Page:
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All the new restaurants you should dine at this July 2018

Thirteen eateries debuted in Singapore in June, so this month is far tamer in comparison. Quantity should never be an indication of quality, though, so expect nothing short of good things from all the new restaurants that have made their mark in the city this month.

Comfort food seems to be an overarching theme amongst the fresh faces in our dining scene, with each joint placing its own unique spin on what it means to make food for the soul. The Butcher’s Wife takes comfort food to gluten-free extremes, while Jypsy delivers Japanese touches to homely favourites like fried rice, dumplings and the like.

Aside from this duo, July brings you a Tibetan-inspired vegetarian restaurant, an authentic Sichuan establishment, and so much more to cushion your gut with in the days to come. Read on for your July dining directory.

1
Chinoiserie

Homegrown chef Justin Quek returns to Marina Bay Sands with Chinoiserie, a fine dining institution that combines the techniques of French haute cuisine with Asian staples. Bold culinary experiments are the product of that merger between East and West, so expect to be wowed by unorthodox dishes like dim sum in a champagne emulsion.

Chinoiserie, #B1-13/14/15, The Shoppes at Marina Bay Sands, 2 Bayfront Avenue, Singapore 018972, +65 6688 7782

2
The Butcher's Wife

Within Singapore’s limited array of gluten-free options, the opening of a place like The Butcher’s Wife makes quite a splash. The Tiong Bahru restaurant is all about proving that gluten-free dining does not spell food, and it does so through a menu packed with hearty comfort food that warms both stomach and soul. The Butcher’s Wife’s burgers and pastas — especially its chestnut papardelle with an ossobuco ragu braised for eight whole hours — are so robust in flavour that you won’t even miss gluten.

The Butcher’s Wife, 19 Yong Siak Street, Singapore 168650, +65 6221 9307

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3
Ganglamedo

The latest entrant to our thriving vegetarian scene is Ganglamedo. The name, which is Tibetan for “snow lotus”, is a prelude to a hotpot menu that flaunts the best produce from the alpine nation, including cordyceps sourced 4,000 feet above sea level. A meal at Ganglamedo will leave you feeling extremely virtuous, as its culinary ethos is firm on using minimal seasoning, which allows the natural sweetness of vegetables to shine through. Read our review here.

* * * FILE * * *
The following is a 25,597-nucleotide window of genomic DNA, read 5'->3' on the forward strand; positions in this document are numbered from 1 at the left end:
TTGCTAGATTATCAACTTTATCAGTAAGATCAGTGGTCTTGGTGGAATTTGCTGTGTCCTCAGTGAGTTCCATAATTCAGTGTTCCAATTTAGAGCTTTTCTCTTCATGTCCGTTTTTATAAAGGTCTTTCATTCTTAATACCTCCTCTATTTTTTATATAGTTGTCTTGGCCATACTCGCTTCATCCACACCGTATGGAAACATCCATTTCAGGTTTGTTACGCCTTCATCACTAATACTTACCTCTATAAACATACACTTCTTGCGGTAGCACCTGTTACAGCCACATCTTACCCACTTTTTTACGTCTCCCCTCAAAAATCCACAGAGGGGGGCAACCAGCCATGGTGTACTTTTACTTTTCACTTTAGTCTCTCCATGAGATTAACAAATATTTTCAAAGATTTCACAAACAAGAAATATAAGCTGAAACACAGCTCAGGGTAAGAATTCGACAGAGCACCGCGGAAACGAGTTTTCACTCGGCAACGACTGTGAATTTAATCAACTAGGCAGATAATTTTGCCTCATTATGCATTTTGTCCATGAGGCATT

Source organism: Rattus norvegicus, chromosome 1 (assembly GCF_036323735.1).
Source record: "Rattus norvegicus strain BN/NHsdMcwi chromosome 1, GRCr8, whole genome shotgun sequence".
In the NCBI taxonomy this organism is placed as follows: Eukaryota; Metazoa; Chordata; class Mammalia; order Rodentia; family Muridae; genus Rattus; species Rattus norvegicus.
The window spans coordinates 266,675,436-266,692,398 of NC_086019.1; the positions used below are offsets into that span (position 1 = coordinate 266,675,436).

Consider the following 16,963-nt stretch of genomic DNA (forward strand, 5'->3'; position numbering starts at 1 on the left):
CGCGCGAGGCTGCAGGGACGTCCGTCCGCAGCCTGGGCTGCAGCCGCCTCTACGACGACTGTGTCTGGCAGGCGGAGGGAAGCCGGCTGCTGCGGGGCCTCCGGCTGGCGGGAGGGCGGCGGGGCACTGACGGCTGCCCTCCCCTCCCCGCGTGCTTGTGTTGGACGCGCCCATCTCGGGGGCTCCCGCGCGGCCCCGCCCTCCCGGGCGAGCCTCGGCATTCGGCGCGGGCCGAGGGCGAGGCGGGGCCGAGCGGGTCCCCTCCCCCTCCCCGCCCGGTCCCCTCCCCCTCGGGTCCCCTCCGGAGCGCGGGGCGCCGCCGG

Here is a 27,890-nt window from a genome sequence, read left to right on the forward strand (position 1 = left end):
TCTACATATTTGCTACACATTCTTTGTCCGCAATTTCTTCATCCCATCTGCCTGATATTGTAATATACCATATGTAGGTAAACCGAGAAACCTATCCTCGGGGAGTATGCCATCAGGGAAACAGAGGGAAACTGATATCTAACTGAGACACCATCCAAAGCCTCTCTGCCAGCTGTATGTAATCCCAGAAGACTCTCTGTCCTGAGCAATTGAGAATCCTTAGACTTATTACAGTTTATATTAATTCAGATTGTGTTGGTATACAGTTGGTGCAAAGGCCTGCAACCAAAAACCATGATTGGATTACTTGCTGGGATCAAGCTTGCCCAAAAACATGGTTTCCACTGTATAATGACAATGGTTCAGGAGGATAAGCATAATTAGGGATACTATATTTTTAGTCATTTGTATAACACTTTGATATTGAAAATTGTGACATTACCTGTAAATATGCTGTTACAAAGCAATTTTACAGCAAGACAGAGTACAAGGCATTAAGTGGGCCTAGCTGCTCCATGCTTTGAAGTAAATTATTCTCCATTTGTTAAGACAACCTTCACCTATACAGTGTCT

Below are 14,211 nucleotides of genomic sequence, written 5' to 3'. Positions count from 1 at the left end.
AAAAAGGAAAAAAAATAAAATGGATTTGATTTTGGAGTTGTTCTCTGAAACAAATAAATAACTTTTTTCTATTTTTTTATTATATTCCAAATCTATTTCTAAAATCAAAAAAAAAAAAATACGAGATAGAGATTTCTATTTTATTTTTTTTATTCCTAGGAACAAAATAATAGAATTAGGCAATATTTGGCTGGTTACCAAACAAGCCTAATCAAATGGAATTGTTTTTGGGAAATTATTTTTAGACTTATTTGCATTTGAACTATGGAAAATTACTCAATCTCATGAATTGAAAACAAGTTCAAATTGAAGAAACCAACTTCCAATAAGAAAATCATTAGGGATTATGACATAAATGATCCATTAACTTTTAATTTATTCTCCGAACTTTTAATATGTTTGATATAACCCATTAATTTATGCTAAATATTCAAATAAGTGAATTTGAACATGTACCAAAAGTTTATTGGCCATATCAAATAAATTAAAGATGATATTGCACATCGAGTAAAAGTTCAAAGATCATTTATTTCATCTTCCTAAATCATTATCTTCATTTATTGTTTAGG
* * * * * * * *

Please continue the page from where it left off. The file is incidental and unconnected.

Ganglamedo, 40 Craig Road, Singapore 089678, +65 6423 9788

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4
House of Mu

House of Mu has an ambitious concept. It is a restaurant, with a bar that is licensed to retail bottles, and a store that sells Burmese timber furniture. The combination of those elements might get you apprehensive, but House of Mu does have a solid culinary programme for a backbone. The head chef, whose resumé includes Iggy’s and Les Amis, delivers French classics across the board — and you can never go too wrong with that.

House of Mu, 11 Mohammed Sultan Road, Singapore 239010, +65 6732 1011

5
Chengdu

Sichuan food has experienced a boom lately, and Chengdu has arrived in its wake. The kitchen is run by two Chinese chefs with decades of experience in that culinary genre, and a menu packed with dishes featuring Sichuan’s fiery native pepper is the result. All the variety at Chengdu also proves there is much more to Sichuan cooking than just ma la.

Chengdu, 74 Amoy Street, Singapore 069893, +65 6221 9928

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6
Jypsy

The team behind PS.Cafe has opened Jypsy, a casual Japanese concept along Martin Road. Its interior, awash with blue and wood tones as a subtle homage to maritime life in Japan, is the kind of place you’d want to while away your weekend, and the food gives you all the more reason to. Smokey unagi fried rice and salmon tacos are just some of Jypsy’s contemporary takes on Japanese and cafe fare.

Jypsy, 38 Martin Road, Singapore 239072, +65 8188 6177

7
Working Class Coffee

Park Bench Deli has created its own coffee brand, Working Class Coffee, and in order to introduce its roast to the world, it has created a pop-up bar that will be in The Working Capitol until end September. The temporary café provides coffee and breakfast on-the-go for those on the 9 to 6 crusade. Acai bowls, avocado toast and goodies from independent local bakeries will be available to perk up your morning alongside one of Working Class Coffee’s three signature blends, all roasted in-house.

Working Class Coffee, #01-02, The Working Capitol, 1 Keong Saik Road, Singapore 089109

Beatrice Bowers
Features Editor
Beatrice Bowers writes about beauty, drinks, and other nice things. When not bound to her keyboard, she moonlights as a Niffler for novels and can be found en route to bankruptcy at your nearest bookstore. Don't tell her boss.